2017: Journal of Social Psychology
Shannon M Moore, Bert N Uchino, Brian R W Baucom, Arwen A Behrends, David Sanbonmatsu
Similarity and familiarity with partner's attitudes are linked to positive relationship outcomes, while interpersonal variables have been linked to mental health. Using multilevel models (MLMs), we modeled the associations between these attitudinal variables and mental health outcomes in 74 married couples. We found that higher levels of attitude similarity in couples were linked to lower depression, while higher levels of attitude familiarity in couples were associated with greater satisfaction with life. Mediational analyses indicated marital satisfaction and interpersonal stress mediated the link between attitude similarity and depression...
2017: Journal of Social Psychology
Amber DeBono, Rebekah L Layton, Nicholas Freeman, Mark Muraven
Logically, responding aggressively to rejection is maladaptive because one is unlikely to seek a relationship with an aggressor. We predict that when concealed, the illogical aggressive response to rejection is more likely, whereas when the rejected individuals' aggressive responses are perceived as public, the aggressive acts may be reduced. Participants were rejected by others (Experiment 1) or were either accepted or rejected during an online ball-tossing game (Experiment 2) and were then given an opportunity to aggress publicly or privately...
2017: Journal of Social Psychology
Ryan S Paquin, David M Keating
Several competing models have been put forth regarding the role of identity in the reasoned action framework. The standard model proposes that identity is a background variable. Under a typical augmented model, identity is treated as an additional direct predictor of intention and behavior. Alternatively, it has been proposed that identity measures are inadvertent indicators of an underlying intention factor (e.g., a manifest-intention model). In order to test these competing hypotheses, we used data from 73 independent studies (total N = 23,917) to conduct a series of meta-analytic structural equation models...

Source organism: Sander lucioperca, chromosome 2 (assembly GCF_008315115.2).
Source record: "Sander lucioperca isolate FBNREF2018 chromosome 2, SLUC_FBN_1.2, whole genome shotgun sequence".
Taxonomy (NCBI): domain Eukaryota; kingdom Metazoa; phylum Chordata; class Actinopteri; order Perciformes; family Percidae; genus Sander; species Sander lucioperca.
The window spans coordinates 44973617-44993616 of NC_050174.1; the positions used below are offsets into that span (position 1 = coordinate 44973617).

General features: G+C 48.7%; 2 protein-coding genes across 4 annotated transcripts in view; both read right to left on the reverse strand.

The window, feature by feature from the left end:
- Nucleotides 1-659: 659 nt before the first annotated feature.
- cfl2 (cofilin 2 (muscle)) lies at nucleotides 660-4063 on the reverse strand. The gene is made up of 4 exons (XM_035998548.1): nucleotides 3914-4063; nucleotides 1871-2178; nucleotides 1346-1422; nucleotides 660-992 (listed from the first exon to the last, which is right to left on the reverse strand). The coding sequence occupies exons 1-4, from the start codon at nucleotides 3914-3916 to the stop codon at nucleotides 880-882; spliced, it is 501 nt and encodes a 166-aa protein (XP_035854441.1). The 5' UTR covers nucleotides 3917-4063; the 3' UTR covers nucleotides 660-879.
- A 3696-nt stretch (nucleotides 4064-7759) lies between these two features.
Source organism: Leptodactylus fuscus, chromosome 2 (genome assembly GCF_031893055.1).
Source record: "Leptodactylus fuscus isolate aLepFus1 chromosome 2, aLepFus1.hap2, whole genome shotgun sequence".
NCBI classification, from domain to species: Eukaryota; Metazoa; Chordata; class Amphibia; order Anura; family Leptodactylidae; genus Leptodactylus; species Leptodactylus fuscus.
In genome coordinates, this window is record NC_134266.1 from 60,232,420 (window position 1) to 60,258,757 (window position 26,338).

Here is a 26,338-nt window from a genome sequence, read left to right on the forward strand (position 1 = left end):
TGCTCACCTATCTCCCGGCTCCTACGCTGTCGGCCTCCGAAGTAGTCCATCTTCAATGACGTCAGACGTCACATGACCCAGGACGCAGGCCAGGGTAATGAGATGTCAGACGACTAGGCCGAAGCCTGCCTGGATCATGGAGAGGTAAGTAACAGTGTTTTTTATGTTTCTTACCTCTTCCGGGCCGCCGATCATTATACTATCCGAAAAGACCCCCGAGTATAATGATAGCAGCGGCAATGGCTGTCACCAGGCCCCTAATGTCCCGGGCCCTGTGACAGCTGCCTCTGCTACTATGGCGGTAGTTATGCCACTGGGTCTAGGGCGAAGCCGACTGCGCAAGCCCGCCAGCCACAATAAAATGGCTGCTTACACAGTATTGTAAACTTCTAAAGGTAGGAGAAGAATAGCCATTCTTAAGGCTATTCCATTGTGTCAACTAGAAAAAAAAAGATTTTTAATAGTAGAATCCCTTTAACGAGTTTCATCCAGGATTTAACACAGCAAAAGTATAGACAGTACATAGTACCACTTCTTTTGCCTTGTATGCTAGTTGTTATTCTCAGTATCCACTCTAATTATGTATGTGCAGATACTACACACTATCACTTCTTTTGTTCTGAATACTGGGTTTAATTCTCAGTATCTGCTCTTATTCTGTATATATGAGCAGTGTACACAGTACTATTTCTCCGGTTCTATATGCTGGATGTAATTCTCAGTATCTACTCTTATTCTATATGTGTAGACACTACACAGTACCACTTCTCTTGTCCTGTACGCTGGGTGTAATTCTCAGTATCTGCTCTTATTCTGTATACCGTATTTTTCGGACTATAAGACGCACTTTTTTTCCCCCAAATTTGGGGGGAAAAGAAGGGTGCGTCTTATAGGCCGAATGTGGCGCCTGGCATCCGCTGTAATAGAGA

2017: Journal of Social Psychology
Roelie Mulder, Arjan E R Bos, Mieneke Pouwelse, Karen van Dam
Victims of workplace mobbing show diverse coping behavior. We investigated the impact of this behavior on bystander cognitions, emotions, and helping toward the victim, integrating coping literature with attribution theory. Adult part-time university students (N = 161) working at various organizations participated in a study with a 3(Coping: approach/avoidance/neutral) × 2(Gender Victim: male/female) × 2(Gender Bystander: male/female) design. Victims showing approach (vs. avoidance) coping were considered to be more self-reliant and less responsible for the continuation of the mobbing, and they elicited less anger...
2017: Journal of Social Psychology
Sara Michelle Mansoori-Rostam, Charlotte Chucky Tate
To probe the inconsistent link between education and attitude change toward minority social groups, we conducted a field study that focused on audience characteristics and education about lesbian, gay, and transgender (LGT) targets. Participants enrolled in a sexuality course were compared to those in a neurology course, both taught by the same professor. Multiple regression analyses predicted attitude change toward LGT targets from social dominance orientation (SDO), right-wing authoritarianism (RWA), ratings of professor's characteristics, SDO by course interaction, and RWA by course interaction...
2017: Journal of Social Psychology
Joanna Cohen, Céline Darnon, Patrick Mollaret
We sought to distinguish mastery goals (i.e., desire to learn) from performance goals (i.e., desire to achieve more positive evaluations than others) in the light of social judgment research. In a pilot study, we made a conceptual distinction between three types of traits (agency, competence, and effort) that are often undifferentiated. We then tested the relevance of this distinction for understanding how people pursuing either mastery or performance goals are judged. On self-perception, results revealed that effort was predicted by the adoption of mastery goals and agency by performance goals (Study 1)...
2017: Journal of Social Psychology
(no author information available yet)
No abstract text is available yet for this article.
November 2016: Journal of Social Psychology